Here’s the last thing that gets me about moose traveling to Isle Royale. They apparently have a good sense of smell and sound, but their vision is terrible. Could they even see the island?
Well, anyway, it’s amusing how difficult it has been for me to reconcile the moose crossing. Wolves? No problem. Moose? I have moose issues, I guess.
Here is the Antler Garden:
Actually, it should be called the Skull and Antler Garden, but that does seem a bit macabre. But since we’re halfway down the macabre road, let’s keep going. Here’s the skull and antlers of a moose that was killed by wolves in 2008:
This is the wind turbine they use to generate just enough power to get onto the internet:
Our water taxi was on a schedule, so although it would have been great to hang around at the Bangsund Cabin, we had to keep moving.
We spent a short bit of time at the Rock Harbor Lighthouse, during Rob’s presentation:
You can see how fast the water drops off here:
That also means that it comes up just as fast underwater in other places, hence the need for lighthouses.
Finally, it was time to catch our water taxi. Here we are, back on the Julie Leigh, waving goodbye to the Rock Harbor Light:
The water taxi was bringing us directly to the Three Mile Campsite. So finally, here’s our map route of the day, this time over water:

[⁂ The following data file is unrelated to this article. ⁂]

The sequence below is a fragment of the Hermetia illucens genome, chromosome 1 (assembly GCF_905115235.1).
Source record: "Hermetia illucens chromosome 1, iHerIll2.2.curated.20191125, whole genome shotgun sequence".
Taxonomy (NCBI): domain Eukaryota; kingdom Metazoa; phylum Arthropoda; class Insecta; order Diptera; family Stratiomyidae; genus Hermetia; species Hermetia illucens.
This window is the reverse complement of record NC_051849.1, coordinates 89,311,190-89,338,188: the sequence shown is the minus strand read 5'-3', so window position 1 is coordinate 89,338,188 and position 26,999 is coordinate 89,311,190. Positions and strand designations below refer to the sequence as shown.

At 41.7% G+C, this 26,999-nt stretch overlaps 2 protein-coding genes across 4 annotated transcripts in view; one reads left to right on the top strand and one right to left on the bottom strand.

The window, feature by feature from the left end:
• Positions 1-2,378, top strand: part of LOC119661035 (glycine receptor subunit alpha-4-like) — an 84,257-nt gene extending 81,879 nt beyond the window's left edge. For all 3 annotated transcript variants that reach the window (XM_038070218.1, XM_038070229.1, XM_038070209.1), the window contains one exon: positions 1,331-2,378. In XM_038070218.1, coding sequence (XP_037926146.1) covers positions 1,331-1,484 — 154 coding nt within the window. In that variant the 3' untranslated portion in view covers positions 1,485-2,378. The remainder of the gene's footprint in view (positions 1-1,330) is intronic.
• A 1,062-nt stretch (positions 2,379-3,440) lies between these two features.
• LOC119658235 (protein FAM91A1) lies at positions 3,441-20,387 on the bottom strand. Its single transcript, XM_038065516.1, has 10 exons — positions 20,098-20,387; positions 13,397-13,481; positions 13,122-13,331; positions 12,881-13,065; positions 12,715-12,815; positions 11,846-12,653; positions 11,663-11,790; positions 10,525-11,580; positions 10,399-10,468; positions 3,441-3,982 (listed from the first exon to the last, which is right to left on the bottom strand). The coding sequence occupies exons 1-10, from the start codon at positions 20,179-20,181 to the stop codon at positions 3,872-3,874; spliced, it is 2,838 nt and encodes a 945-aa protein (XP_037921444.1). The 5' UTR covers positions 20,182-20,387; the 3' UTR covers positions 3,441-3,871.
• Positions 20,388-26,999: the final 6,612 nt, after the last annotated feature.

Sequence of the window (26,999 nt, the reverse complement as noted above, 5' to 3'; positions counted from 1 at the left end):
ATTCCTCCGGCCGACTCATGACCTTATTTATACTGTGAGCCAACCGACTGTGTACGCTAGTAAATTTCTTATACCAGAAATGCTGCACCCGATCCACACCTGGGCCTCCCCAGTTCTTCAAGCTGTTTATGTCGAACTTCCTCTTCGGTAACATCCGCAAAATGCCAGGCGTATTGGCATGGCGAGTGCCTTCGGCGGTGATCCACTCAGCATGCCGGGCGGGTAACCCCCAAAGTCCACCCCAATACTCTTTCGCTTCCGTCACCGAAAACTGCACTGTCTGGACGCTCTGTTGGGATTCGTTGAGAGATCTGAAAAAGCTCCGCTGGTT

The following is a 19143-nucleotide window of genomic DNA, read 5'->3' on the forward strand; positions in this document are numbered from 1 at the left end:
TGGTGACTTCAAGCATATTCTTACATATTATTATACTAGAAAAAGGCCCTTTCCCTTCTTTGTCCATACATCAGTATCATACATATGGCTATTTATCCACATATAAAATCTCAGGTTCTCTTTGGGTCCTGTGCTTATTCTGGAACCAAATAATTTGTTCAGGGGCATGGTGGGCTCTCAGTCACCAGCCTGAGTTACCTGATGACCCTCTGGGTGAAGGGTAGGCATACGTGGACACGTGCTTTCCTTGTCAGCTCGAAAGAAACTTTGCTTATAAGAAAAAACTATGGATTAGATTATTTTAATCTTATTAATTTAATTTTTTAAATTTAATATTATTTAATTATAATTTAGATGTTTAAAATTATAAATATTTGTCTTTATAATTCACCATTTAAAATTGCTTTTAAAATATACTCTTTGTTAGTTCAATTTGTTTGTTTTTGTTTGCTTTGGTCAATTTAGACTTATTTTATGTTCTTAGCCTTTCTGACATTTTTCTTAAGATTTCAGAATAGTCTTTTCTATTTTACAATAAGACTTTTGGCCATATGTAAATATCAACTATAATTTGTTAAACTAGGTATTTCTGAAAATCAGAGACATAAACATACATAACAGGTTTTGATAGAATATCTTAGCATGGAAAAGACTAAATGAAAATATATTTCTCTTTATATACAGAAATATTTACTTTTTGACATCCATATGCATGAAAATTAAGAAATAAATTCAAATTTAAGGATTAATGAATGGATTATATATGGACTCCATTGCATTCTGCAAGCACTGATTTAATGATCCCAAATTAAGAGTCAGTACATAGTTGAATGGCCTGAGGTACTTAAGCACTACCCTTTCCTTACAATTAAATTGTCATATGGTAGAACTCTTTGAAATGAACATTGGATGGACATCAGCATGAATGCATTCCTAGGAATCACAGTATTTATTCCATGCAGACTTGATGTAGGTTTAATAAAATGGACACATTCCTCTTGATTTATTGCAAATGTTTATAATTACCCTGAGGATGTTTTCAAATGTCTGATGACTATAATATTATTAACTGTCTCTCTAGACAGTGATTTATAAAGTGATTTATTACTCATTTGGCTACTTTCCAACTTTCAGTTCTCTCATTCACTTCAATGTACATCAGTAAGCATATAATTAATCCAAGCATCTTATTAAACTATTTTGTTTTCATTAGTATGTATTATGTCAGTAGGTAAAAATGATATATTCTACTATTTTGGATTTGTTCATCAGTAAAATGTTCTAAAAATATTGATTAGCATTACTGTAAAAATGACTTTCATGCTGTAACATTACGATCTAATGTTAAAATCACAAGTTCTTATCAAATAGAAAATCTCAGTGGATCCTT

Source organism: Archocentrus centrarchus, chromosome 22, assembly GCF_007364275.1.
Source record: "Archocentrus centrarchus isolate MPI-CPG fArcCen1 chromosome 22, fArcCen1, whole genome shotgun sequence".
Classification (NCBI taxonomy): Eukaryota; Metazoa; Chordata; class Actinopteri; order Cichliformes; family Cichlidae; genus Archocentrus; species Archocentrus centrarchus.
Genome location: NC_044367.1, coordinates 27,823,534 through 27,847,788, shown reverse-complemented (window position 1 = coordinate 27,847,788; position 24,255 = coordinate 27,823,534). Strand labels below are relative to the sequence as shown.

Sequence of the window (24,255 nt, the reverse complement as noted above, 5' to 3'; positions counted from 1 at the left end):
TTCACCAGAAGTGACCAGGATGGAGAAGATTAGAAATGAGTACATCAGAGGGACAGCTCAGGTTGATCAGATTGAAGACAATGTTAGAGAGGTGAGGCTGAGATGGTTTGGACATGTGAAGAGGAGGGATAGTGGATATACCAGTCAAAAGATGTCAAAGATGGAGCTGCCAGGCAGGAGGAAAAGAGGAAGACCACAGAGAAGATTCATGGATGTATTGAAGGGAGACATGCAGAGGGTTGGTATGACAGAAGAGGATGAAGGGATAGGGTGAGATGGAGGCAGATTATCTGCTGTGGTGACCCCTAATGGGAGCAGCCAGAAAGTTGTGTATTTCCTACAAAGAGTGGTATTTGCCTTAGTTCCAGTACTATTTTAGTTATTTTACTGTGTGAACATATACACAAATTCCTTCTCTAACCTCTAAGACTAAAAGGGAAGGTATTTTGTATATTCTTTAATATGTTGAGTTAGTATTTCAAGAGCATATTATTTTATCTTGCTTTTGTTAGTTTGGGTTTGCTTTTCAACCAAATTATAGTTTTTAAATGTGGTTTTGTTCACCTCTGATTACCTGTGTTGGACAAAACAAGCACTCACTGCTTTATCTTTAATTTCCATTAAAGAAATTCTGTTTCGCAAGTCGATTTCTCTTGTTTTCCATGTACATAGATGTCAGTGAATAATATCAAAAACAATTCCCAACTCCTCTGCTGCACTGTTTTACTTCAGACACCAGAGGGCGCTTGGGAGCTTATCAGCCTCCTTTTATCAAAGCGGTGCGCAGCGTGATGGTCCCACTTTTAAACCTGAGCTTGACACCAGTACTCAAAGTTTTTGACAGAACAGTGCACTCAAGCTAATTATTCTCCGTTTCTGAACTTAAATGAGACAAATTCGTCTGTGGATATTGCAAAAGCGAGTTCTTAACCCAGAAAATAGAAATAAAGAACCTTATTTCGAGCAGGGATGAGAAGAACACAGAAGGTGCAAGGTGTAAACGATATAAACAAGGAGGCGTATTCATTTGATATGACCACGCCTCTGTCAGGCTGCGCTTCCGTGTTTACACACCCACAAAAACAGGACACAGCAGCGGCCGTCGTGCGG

As we pulled up to the Three Mile dock, we had to call the National Park HQ to find out how close we could get to the dock:
Apparently, ice had busted up the cribbing underneath this dock, and the stones had poured out, making a propeller hazard for the water taxi. So the pilot nosed us in at that far right tip of the dock, and we all hopped out. No prop-dings.
We hiked up into the campsite and found a little snowshoe hare with not enough sense to run away:
In my excitement, I took to calling it a ‘horseshoe hare.’
Dinner was mashed potatoes and broccoli soup with biscuits:
Here we all are, enjoying dinner:
And finally, dinner just isn’t complete without a little Yellow Rocket to decorate the table:
After dinner, a few of us decided to go hike up Mount Franklin. It was a two or three mile hike in fading light, but it was totally worth it. I took pictures, but they just don’t do it justice, so I won’t even bother putting them up. You’ll just have to imagine a beautiful sunset over Sleeping Giant in Thunder Bay, with all of Isle Royale at our feet, and Lake Superior spreading all around us. Very special.
We hiked back in the gloaming (which is a word I don’t get to use nearly enough), and made it back to camp as dark-dark settled in. And then – to bed.
Wow, this was a big day. Next up: Our Penultimate Day (and Blueberry Soup).